Weight loss interventions might yield significant short- and medium-term improvements in biomarkers of liver disease in patients with nonalcoholic fatty liver disease (NAFLD), but long-term effects remain unclear, according to study results published in JAMA Internal Medicine.
Researchers conducted a systematic review and meta-analysis of randomized clinical trials to examine the association between weight loss interventions and blood, radiologic, and histologic biomarkers of liver disease. They included 2588 patients (mean age, 45 years) from 22 studies, 15 of which tested behavioral weight loss programs, 6 pharmacotherapy, and 1 a surgical procedure.
Median intervention duration for included studies was 6 months. Compared with interventions that were no/minimal intensity or lower intensity, more intensive weight loss interventions were significantly associated with greater weight change (-3.51 kg; I2 =95%).
There was also a significant association between weight loss interventions and improvements in alanine aminotransferase (-9.81 U/L; I2 =97%) and other biomarkers, histologically or radiologically measured liver steatosis (standardized mean difference in weight, -1.48 kg; I2 =94%), histologic NAFLD activity score (standardized mean difference in weight, -0.92 kg; I2 =95%), and presence of nonalcoholic steatohepatitis (odds ratio, 0.14; I2 =0%). The researchers discovered no significant change in histologic liver fibrosis (-0.13; I2 =68%).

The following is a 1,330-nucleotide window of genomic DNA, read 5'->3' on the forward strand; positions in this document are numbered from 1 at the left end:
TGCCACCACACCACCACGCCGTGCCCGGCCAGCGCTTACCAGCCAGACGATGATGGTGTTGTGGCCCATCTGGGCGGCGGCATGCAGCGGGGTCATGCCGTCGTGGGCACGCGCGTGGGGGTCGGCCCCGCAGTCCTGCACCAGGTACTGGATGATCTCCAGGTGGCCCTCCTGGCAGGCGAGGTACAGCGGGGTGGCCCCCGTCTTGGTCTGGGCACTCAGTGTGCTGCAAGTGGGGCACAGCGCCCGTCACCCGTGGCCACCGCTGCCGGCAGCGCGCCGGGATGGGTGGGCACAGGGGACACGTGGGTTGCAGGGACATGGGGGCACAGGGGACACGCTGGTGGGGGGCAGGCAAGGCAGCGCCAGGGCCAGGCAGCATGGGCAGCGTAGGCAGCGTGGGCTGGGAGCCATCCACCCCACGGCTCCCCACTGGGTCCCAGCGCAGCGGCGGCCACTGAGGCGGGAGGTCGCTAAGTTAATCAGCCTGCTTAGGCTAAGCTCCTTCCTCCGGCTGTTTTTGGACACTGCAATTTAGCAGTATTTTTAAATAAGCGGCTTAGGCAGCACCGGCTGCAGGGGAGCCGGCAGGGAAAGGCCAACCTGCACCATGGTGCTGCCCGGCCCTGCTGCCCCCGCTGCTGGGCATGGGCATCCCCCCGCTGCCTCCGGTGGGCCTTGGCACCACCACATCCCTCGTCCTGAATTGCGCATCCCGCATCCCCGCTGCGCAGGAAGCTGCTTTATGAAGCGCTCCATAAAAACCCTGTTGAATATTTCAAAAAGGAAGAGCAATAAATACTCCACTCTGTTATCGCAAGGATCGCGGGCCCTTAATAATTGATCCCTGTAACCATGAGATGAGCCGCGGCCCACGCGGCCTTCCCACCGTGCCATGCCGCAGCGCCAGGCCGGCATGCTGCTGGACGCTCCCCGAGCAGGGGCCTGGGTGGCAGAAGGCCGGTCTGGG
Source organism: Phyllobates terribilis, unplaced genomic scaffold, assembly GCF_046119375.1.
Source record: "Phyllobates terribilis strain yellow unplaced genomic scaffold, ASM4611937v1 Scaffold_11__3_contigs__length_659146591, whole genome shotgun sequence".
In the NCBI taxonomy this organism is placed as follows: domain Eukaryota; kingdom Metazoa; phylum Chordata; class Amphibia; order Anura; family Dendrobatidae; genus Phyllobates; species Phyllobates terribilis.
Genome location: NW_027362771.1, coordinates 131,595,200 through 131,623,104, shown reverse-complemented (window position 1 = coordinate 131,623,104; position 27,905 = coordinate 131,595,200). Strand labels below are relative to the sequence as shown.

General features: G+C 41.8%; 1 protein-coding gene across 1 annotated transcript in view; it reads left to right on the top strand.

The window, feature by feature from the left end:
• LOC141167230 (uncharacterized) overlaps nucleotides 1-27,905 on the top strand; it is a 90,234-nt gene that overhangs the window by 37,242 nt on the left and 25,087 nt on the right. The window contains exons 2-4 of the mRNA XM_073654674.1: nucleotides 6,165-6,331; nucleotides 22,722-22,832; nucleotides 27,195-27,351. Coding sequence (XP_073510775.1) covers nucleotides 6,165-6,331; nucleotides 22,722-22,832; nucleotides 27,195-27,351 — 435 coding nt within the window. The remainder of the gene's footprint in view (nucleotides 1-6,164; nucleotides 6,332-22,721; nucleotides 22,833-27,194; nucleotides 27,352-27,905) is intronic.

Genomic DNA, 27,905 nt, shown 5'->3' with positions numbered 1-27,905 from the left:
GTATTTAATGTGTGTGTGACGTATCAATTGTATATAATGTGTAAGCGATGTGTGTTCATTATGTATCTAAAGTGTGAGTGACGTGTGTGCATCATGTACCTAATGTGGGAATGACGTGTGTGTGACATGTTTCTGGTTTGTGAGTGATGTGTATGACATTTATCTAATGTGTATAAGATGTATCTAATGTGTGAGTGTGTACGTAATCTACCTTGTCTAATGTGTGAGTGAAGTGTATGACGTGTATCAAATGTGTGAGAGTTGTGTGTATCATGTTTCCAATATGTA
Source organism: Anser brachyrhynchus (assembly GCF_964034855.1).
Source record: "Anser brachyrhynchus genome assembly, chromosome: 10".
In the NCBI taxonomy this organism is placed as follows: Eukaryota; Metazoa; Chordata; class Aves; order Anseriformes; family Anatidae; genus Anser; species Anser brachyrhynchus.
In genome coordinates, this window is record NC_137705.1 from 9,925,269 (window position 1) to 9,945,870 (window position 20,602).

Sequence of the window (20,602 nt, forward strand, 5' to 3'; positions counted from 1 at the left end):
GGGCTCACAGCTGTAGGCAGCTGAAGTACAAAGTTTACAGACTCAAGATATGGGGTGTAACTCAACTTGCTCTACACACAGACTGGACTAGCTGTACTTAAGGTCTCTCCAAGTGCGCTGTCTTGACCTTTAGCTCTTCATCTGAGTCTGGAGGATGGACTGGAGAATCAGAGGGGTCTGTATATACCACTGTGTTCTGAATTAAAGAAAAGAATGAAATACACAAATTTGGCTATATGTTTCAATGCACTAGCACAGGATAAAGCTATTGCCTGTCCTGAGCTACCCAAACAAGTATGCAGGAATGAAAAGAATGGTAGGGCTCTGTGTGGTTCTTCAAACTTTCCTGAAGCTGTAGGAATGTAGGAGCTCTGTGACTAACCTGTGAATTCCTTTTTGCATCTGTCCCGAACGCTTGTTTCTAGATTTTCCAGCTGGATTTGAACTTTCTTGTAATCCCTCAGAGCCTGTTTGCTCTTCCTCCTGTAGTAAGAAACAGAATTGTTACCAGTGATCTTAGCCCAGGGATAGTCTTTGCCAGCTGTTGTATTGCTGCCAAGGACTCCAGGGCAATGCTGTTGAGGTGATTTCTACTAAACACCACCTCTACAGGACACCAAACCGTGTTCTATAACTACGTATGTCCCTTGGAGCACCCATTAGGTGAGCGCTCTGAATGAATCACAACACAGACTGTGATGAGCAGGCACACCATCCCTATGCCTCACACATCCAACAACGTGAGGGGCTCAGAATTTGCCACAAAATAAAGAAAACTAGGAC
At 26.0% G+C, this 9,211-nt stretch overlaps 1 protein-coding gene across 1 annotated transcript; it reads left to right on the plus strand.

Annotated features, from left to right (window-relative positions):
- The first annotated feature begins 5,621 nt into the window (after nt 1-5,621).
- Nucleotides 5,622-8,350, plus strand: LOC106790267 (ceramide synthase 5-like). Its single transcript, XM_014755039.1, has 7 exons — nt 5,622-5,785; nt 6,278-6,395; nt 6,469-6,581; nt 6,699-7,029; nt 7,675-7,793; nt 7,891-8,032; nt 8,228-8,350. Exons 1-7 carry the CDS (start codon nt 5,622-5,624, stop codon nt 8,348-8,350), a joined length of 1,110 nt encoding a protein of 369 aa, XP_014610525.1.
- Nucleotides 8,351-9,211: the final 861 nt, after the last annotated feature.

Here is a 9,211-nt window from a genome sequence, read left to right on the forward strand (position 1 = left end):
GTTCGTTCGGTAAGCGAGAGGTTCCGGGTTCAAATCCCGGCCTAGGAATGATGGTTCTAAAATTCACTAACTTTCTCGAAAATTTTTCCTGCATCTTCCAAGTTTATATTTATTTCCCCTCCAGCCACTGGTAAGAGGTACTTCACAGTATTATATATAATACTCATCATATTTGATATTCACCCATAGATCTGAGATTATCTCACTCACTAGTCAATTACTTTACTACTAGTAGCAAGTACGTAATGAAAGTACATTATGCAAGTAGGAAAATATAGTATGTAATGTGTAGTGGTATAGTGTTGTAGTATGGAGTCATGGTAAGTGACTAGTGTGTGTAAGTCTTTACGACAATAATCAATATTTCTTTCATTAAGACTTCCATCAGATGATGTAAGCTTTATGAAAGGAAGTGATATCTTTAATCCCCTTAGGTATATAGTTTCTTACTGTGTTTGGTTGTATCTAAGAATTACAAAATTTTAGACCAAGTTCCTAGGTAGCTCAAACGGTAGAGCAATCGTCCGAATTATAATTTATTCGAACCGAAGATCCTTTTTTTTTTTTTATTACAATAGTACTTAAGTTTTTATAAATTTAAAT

There were 12 studies found to be at high risk for bias in at least one aspect. Following sensitivity analysis of the 3 included trials that were at low risk for bias, they discovered no significant changes in estimates and precision of most outcomes.
Study limitations included high statistical heterogeneity and the relatively short duration of most studies.
“Weight loss interventions appeared to be associated with statistically and clinically significant improvements in biomarkers of liver disease in people with NAFLD in the short term,” the researchers said. “The accumulated evidence supports changing the clinical guidelines and routine practice to recommend formal weight loss programs to treat people with NAFLD.”
Koutoukidis DA, Astbury NM, Tudor KE, et al. Association of weight loss interventions with changes in biomarkers of nonalcoholic fatty liver disease: a systematic review and meta-analysis [published online July 1, 2019]. JAMA Intern Med. doi:10.1001/jamainternmed.2019.2248